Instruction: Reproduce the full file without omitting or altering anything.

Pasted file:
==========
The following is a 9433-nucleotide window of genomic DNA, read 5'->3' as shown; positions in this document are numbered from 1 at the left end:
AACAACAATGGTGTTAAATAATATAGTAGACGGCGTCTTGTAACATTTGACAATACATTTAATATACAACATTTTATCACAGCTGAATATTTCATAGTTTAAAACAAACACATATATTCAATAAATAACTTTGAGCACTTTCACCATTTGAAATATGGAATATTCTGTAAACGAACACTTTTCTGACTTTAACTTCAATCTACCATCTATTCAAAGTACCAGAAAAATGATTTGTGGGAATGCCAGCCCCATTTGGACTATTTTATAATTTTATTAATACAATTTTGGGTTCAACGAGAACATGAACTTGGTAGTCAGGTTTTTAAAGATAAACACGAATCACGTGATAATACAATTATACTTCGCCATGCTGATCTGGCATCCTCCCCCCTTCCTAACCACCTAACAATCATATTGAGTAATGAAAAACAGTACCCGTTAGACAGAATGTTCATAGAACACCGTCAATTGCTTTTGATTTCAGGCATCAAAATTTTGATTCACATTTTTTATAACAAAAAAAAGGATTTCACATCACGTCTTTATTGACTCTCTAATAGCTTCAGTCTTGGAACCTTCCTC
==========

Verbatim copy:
The following is a 9433-nucleotide window of genomic DNA, read 5'->3' as shown; positions in this document are numbered from 1 at the left end:
AACAACAATGGTGTTAAATAATATAGTAGACGGCGTCTTGTAACATTTGACAATACATTTAATATACAACATTTTATCACAGCTGAATATTTCATAGTTTAAAACAAACACATATATTCAATAAATAACTTTGAGCACTTTCACCATTTGAAATATGGAATATTCTGTAAACGAACACTTTTCTGACTTTAACTTCAATCTACCATCTATTCAAAGTACCAGAAAAATGATTTGTGGGAATGCCAGCCCCATTTGGACTATTTTATAATTTTATTAATACAATTTTGGGTTCAACGAGAACATGAACTTGGTAGTCAGGTTTTTAAAGATAAACACGAATCACGTGATAATACAATTATACTTCGCCATGCTGATCTGGCATCCTCCCCCCTTCCTAACCACCTAACAATCATATTGAGTAATGAAAAACAGTACCCGTTAGACAGAATGTTCATAGAACACCGTCAATTGCTTTTGATTTCAGGCATCAAAATTTTGATTCACATTTTTTATAACAAAAAAAAGGATTTCACATCACGTCTTTATTGACTCTCTAATAGCTTCAGTCTTGGAACCTTCCTC